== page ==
Lord Charles Beresford. ā "The worst of all
vices. On board a ship it is particularly pestilent. Its
practice has destroyed many fine characters, and has
been the means of causing unbounded misery to
innocent and deserving persons."
Sir George White (of Ladysmith). ā " I know the
evil eff'ects of gambling. Society in which gambling is
promoted fails in all the higher aims. Instead of its
members being drawn into real friendship, they generally
dislike and distrust each other."
Admiral Sir H. H. Rawson. ā " I have no hesitation
in saying that next to drunkenness I think gambling is
one of the worst and most dangerous of the vices. I
have always set my face against it, as I have seen three
or four cases where it has led to most terrible conse-
quences. It becomes a regular mania and an absorbing
Admiral Swinton Holland. ā " It is ruining some
of our finest English sports, specially football."
Prince Louis of Battenberg. ā "As regards a
man-of-war, there is one aspect which is not always
borne in view. Two men of different service rank
gambling together ; the senior loses money to the
junior, perhaps more than he can pay at once. Think
of the effect on discipline."
Mr. J. G. Butcher, M.P. ā " I am disposed to think
(though I have no accurate information upon the sub-
IV APPENDICES 217
ject) that the practice of betting and gambling prevails
amongst larger sections of the community than in
former times. If that be so, I regard it as a national
calamity. Once the practice is begun it is exceedingly
difficult for those who engage in it to limit their losses
to such sums as they can easily afibrd to lose. The best
forms of sport ā such as cricket, football, and even horse-
racing ā can, in my judgment, be most fully enjoyed
without staking money on the result."
Mr. Richard Bell, M.P. (Secretary Amalgamated
Society Raihvay Servants). ā " There is nothing, to ray
mind, which is so damning to the progress of the work-
ing classes as the gambling Avhich is now practised in
every town in England. This is not, unfortunately,
confined to horse-racing, but it has now spread to foot-
ball, cricket, and almost everything else. During the
period of prosperity, Avhen a large number of workers
are earning good wages, it is regrettable to think that
they do not take care of the few extra shillings they then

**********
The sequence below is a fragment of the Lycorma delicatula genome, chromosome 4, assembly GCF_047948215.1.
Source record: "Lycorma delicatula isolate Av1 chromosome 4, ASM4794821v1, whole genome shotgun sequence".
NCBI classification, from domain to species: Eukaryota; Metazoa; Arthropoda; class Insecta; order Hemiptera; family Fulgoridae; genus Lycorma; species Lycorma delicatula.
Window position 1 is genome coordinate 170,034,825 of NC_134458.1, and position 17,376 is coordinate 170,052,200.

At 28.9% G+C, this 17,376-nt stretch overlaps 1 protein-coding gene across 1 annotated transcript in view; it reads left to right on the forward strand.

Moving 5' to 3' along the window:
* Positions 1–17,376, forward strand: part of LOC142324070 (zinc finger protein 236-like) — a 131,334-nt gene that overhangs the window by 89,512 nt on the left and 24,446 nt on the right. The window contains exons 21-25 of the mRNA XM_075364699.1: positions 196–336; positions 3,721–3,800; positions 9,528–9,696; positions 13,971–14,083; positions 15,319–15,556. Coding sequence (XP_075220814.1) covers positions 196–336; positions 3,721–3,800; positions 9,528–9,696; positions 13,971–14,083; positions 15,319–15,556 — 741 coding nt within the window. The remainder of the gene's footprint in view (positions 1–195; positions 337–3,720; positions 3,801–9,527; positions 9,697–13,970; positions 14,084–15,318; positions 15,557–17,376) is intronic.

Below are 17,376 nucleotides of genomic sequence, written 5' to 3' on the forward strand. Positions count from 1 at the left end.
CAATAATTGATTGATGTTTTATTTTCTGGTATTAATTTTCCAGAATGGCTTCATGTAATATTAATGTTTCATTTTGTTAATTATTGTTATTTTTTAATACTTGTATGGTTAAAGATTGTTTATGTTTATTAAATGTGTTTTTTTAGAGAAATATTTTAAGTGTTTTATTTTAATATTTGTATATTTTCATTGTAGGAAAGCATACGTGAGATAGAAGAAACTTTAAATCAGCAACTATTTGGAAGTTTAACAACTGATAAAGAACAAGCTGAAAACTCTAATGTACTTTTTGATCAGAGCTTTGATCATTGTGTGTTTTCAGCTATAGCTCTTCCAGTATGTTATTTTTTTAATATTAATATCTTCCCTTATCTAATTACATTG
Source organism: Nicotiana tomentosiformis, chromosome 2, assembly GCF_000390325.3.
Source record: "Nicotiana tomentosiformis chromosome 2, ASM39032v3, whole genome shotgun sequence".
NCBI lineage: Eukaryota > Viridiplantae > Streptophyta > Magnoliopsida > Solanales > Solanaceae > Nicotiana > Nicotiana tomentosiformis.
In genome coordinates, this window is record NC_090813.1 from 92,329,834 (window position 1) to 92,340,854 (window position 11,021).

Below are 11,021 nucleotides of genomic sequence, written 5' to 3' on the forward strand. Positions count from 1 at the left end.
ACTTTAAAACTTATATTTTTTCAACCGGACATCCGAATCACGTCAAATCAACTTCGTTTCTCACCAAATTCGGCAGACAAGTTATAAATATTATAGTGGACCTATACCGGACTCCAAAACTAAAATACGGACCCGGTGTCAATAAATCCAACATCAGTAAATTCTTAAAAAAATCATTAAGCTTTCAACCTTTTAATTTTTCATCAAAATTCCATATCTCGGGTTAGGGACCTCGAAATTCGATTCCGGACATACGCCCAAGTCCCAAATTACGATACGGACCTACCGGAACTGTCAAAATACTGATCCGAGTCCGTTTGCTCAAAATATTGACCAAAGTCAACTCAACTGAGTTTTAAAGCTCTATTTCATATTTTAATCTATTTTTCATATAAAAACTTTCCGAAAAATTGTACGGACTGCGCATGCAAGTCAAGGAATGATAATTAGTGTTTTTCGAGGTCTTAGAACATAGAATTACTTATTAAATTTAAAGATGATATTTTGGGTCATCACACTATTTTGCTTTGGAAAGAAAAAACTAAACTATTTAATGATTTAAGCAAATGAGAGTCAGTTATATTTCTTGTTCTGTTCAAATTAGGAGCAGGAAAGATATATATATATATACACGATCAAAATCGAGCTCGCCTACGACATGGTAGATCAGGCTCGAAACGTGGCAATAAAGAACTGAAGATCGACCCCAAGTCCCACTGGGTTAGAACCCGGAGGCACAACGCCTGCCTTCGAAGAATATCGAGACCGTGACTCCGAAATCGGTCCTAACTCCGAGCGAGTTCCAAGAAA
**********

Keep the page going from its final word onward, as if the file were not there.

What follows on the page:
receive, but indulge so freely in drinking and gambling,
so that when they are meeting with a little depression
they are entirely at the mercy of the employers, and
have to put up with circumstances which they otherwise
Archbishop of York. ā "I heartily wish you
success in your effort to stay the progress of this
terrible plague, Avhich is bringing misery and ruin upon
thousands of oiu" fellow-countrymen."
Mr. Justice Ridley. ā " The Gaming Act, though
designed to prevent betting, has not brought about that
Common Serjeant of London. ā "Gambling in
hopes of realising large profits by chance, then when they
lost instead of winning they were impelled to reimburse
themselves by dishonesty."
Mr. Justice Bucknill. ā " This betting curse, which
is being carried on in a shocking manner, has got to be
218 BETTING AND GAMBLING iv
put down with a severe hand, and, so far as I am
concerned, I will do so to the utmost of my power."
John Hawke (Hon. Sec. National Anti-Gambling
League). ā " Gambling is becoming a worse evil and a
more serious cause of poverty than drink."
Rt. Hon. Sir Henry Campbell-Bannerman. ā " I
long ago formed the opinion that betting and gambling
come next to drink (and doubt even if they come below
it) in the measure of the curse they bring upon
The late G. F. Watts. ā "I look across our English
world and see clearly and distinctly the two vices which,
more than anything else, are obstructing the wheels of
progress : drinking and gambling. They are apparent
to the least observant of men. You cannot take up a
paper or walk through the streets of a city, without
realising the awful ruin which these two evils are work-
ing in the world. But if this is the general agreement
of mankind, why is there no concentration of national
energy on the subject ? Think how great a revolution
would be wrought in English character and in English
health if legislation set itself sternly to the task of
preventing drunkenness and gambling. Just those
two things ! Is it not possible for political parties to
sink their party differences, and to combine to fight
against these two root causes of national degeneration
and national unrest ? Surely, surely ! "
A NOTE ON PEDESTRIANISM
The following notes may prove interesting, as showing
how attempts are made to corrupt one of the best
and healthiest of all sports.
Mr. Charles Souch says : ā " I am now groundsman
for the Cheetham Cricket Ground, Cheetham, Man-
chester, and I reside near the ground. I Avas for several
years groundsman for the Manchester Athletic Club,
" I have taken a prominent part in sports and athletic
meetings all over the country for the past twenty-three
years, and am still running. I have fifty-five medals,
watches, clocks, cups, etc., etc., which I have won to any
"In 1892 I won the Northern Cross-country 10-mile
Championship. I ran second to Parry in 1888 in the
National Challengeship. I could fill pages of races I
have taken part in and athletic meetings I have attended,
but you want my experience of the honesty or other-
wise of persons competing and taking part in these
sports. Well, my opinion is, and I may say it is
perfectly plain to be seen by any one who likes to look,
that wherever there are betting men and bookmakers at
athletic meetings then the running is dishonest. It is
true that I have attended amateur athletic sports in a
small way where absolutely no betting was done ; then
220 BETTING AND GAMBLING v
every person competing tried his very best, but this is
" On one occasion, at a small meeting near Coventry,
I was on the scratch at a half-mile hurdle race. I was
giving 100 yards limit. Just prior to the race starting,